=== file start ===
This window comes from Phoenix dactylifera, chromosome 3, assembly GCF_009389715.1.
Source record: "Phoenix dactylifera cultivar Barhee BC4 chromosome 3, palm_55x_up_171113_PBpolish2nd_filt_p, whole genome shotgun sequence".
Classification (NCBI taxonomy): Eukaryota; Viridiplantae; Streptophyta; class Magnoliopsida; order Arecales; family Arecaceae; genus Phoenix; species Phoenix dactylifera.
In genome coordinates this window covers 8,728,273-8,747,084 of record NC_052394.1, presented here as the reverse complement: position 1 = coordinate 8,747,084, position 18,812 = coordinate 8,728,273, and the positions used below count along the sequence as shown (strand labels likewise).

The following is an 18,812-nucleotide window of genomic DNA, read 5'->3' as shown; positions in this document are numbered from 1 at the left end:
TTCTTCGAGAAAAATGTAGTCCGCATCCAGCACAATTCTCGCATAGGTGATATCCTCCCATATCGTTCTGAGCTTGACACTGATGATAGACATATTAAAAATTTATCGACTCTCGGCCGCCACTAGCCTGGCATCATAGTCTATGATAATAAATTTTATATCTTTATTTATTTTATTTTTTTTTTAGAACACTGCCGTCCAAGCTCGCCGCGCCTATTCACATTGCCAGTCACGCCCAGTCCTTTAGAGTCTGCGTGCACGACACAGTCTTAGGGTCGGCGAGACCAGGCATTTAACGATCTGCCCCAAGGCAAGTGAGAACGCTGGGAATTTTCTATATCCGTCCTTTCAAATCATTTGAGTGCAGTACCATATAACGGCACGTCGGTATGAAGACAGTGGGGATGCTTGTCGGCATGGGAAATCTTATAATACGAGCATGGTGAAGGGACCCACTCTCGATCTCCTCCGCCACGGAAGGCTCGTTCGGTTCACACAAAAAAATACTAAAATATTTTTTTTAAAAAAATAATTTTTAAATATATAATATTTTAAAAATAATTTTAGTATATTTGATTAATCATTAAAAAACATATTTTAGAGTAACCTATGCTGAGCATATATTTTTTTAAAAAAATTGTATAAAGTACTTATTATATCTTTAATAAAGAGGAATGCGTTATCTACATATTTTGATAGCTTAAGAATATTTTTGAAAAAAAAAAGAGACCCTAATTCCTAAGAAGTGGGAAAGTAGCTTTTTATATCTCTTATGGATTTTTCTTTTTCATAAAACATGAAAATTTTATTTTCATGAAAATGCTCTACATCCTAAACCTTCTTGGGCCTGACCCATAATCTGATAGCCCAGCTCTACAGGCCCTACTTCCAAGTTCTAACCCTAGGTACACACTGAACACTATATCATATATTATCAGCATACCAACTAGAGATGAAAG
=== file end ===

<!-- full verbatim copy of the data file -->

This window comes from Phoenix dactylifera, chromosome 3, assembly GCF_009389715.1.
Source record: "Phoenix dactylifera cultivar Barhee BC4 chromosome 3, palm_55x_up_171113_PBpolish2nd_filt_p, whole genome shotgun sequence".
Classification (NCBI taxonomy): Eukaryota; Viridiplantae; Streptophyta; class Magnoliopsida; order Arecales; family Arecaceae; genus Phoenix; species Phoenix dactylifera.
In genome coordinates this window covers 8,728,273-8,747,084 of record NC_052394.1, presented here as the reverse complement: position 1 = coordinate 8,747,084, position 18,812 = coordinate 8,728,273, and the positions used below count along the sequence as shown (strand labels likewise).

The following is an 18,812-nucleotide window of genomic DNA, read 5'->3' as shown; positions in this document are numbered from 1 at the left end:
TTCTTCGAGAAAAATGTAGTCCGCATCCAGCACAATTCTCGCATAGGTGATATCCTCCCATATCGTTCTGAGCTTGACACTGATGATAGACATATTAAAAATTTATCGACTCTCGGCCGCCACTAGCCTGGCATCATAGTCTATGATAATAAATTTTATATCTTTATTTATTTTATTTTTTTTTTAGAACACTGCCGTCCAAGCTCGCCGCGCCTATTCACATTGCCAGTCACGCCCAGTCCTTTAGAGTCTGCGTGCACGACACAGTCTTAGGGTCGGCGAGACCAGGCATTTAACGATCTGCCCCAAGGCAAGTGAGAACGCTGGGAATTTTCTATATCCGTCCTTTCAAATCATTTGAGTGCAGTACCATATAACGGCACGTCGGTATGAAGACAGTGGGGATGCTTGTCGGCATGGGAAATCTTATAATACGAGCATGGTGAAGGGACCCACTCTCGATCTCCTCCGCCACGGAAGGCTCGTTCGGTTCACACAAAAAAATACTAAAATATTTTTTTTAAAAAAATAATTTTTAAATATATAATATTTTAAAAATAATTTTAGTATATTTGATTAATCATTAAAAAACATATTTTAGAGTAACCTATGCTGAGCATATATTTTTTTAAAAAAATTGTATAAAGTACTTATTATATCTTTAATAAAGAGGAATGCGTTATCTACATATTTTGATAGCTTAAGAATATTTTTGAAAAAAAAAAGAGACCCTAATTCCTAAGAAGTGGGAAAGTAGCTTTTTATATCTCTTATGGATTTTTCTTTTTCATAAAACATGAAAATTTTATTTTCATGAAAATGCTCTACATCCTAAACCTTCTTGGGCCTGACCCATAATCTGATAGCCCAGCTCTACAGGCCCTACTTCCAAGTTCTAACCCTAGGTACACACTGAACACTATATCATATATTATCAGCATACCAACTAGAGATGAAAG